Hooked on Māori


Tania Te Rangingangana Simpson is an author, businessperson, professional director, gardener and mother of two. Senior writer Mary Anne Gill caught up with her after she was made an Officer of the New Zealand Order of Merit in the New Year Honours for her services to governance and Māori.

Tania Te Rangingangana Simpson

She has a five metre inflatable boat with an outboard motor and puts it out into Kāwhia Harbour.

Tania Simpson calls the boat her little leisure tripper, something she and her friends can hop into, pull up in nearby bays, have a picnic and go fishing.

It is an escape from the corporate world of governance which has been her norm for more than 25 years.

Tania Simpson on her boat in Kāwhia Harbour. Photo: Supplied.

“Kāwhia is like a big papakāinga. There’s a lot of family and friends out there.”

When you look at the long list of boards and organisations she is and was involved with, it is a fair bet the opportunities for relaxing in Kāwhia are rare.

Tania Simpson

Simpson, 58, who has a bach in Kāwhia but lives in Matangi, was born in Ōtorohanga, grew up in Te Kūiti – where she attended the high school – before leaving to study languages at Waikato University.

Her father, a Pākehā, was a diesel mechanic in Te Kūiti and later opened a woodturning factory. Her Māori mother’s tribal affiliations were Tainui, Ngāi Tahu and Ngā Puhi.

Accepting the Officer of the New Zealand Order of Merit in the New Year Honours for her services to governance and Māori from King Charles was a nice acknowledgement of her Pākehā side, she says.

Ten years ago, Kīngi Tuheitia awarded her the rank of Commander in the Order of the Taniwha, a tikanga-based honour system he set up to celebrate the efforts of Māori.

It was her father who encouraged she and her late brother to speak Māori at home. He grew up in a predominantly Māori community while her mother grew up in a similar environment in Ōtorohanga.

“At dinner he would generally tell us in Māori to pass the bread and butter, potatoes, salt and pepper. So, it just seemed normal.”

He was thrilled when she went to Waikato University to study languages but worried when she changed her major from Japanese to Māori as he was concerned it might not lead to employment. At that time, in the mid-1980s, there were not many options other than to teach the language at schools.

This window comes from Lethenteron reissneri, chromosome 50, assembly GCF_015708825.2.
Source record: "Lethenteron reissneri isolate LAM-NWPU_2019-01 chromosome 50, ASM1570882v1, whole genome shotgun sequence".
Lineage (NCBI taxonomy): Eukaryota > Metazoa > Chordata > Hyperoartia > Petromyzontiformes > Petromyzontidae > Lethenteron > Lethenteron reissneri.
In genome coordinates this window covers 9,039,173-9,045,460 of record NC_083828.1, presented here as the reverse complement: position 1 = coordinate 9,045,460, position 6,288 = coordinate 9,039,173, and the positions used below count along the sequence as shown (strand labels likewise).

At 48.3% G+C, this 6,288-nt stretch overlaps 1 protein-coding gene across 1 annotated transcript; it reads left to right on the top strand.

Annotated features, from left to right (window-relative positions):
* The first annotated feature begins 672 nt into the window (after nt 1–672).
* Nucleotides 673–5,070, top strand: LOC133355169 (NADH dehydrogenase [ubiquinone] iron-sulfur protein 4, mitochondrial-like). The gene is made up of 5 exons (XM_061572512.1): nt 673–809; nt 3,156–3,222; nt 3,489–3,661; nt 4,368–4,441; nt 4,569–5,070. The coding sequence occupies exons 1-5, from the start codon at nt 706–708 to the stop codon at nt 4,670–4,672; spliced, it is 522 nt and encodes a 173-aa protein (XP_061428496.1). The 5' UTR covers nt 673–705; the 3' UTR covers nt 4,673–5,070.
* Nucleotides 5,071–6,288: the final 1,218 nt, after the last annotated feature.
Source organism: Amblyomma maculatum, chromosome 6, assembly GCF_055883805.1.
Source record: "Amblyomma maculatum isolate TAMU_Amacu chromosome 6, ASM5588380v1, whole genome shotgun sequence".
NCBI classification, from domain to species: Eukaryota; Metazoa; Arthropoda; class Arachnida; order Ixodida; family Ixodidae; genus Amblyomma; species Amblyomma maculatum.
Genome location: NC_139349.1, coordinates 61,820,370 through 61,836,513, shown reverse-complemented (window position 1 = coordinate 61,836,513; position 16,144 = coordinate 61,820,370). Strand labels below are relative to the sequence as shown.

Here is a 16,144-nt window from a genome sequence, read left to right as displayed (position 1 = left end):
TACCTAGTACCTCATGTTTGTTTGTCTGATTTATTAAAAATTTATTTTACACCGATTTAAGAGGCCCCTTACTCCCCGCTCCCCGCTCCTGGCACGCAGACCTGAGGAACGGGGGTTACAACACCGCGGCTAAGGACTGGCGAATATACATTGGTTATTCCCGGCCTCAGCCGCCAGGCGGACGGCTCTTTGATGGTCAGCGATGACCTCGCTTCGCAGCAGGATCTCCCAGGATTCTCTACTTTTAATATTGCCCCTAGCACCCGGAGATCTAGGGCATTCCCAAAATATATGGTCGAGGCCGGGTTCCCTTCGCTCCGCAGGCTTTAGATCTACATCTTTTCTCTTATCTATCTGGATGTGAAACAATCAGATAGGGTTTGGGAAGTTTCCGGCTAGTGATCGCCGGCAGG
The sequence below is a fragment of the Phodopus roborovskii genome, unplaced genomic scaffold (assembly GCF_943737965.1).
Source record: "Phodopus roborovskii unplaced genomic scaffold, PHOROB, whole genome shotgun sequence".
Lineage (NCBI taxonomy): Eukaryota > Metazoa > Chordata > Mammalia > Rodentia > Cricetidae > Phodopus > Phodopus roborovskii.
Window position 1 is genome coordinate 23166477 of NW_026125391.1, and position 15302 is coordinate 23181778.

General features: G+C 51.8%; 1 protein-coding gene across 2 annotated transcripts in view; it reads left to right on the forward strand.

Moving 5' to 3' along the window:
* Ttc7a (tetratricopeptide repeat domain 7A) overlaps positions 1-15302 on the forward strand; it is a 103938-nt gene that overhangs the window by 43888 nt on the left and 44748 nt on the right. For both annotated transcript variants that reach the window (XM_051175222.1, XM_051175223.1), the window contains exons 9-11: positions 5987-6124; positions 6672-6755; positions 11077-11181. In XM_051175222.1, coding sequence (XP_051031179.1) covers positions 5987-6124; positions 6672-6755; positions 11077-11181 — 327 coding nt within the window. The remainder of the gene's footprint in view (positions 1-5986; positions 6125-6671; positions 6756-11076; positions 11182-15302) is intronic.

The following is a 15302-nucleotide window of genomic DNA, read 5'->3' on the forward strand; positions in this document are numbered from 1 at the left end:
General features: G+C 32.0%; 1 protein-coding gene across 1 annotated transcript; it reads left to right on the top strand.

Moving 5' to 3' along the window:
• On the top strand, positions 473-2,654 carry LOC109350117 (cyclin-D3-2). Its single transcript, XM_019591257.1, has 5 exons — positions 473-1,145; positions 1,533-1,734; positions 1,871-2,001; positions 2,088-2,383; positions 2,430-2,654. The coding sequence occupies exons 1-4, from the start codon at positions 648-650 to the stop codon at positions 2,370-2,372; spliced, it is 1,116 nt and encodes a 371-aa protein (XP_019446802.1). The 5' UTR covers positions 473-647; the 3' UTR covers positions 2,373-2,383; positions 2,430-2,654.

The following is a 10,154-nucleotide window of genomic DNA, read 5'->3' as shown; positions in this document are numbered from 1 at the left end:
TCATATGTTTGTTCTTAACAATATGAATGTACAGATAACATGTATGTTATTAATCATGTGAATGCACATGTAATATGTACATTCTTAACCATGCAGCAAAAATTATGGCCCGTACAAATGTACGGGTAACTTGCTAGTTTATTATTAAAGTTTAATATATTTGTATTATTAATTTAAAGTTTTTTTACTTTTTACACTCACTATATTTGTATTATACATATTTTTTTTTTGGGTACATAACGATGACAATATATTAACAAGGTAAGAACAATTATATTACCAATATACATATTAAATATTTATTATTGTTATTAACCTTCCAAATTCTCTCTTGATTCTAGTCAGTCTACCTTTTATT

Simpson had hoped languages would open the door to international travel but once she started studying Māori, she was hooked.

She quickly discovered an interest and passion for the language, the history, its traditions and the Treaty of Waitangi.

In 1988, after her graduation from the Māori department, she undertook translations of the letters the university had in its Bishop George Selwyn collection.

The letters were written in Māori and sent from 1842 to 1872 to Bishop Selwyn, who spoke the language fluently.

Simpson’s work was substantial and formed the basis of the comprehensive and historical background to the letters in the collection.

Chancellor Sir Anand Satyanand, Tania Te Rangingangana Simpson and Vice-Chancellor Professor Neil Quigley in 2020 when Simpson was honoured. Photo: University of Waikato.

Her next job was with the Housing Corporation which had offices around the country helping Māori to build on their land and to construct kaumātua housing on marae.

She worked as an advisory officer out of the Hamilton branch and in 1989 moved to manage the Te Kūiti office covering Ōtorohanga, Te Awamutu and the rest of the King Country.

In 1992 she joined Te Puni Kōkiri in Wellington as a policy analyst with secondments to the Office of Treaty Settlements and an Auckland merchant bank.

She founded Kōwhai Consulting Ltd in 1995, and moved to Waitomo where her son and daughter were born. Now in their 20s, they work at Pūniu River Care a marae-based river care group near Te Awamutu and at Te Nehenehenui Trust in Te Kūiti, the post settlement governance entity for Maniapoto.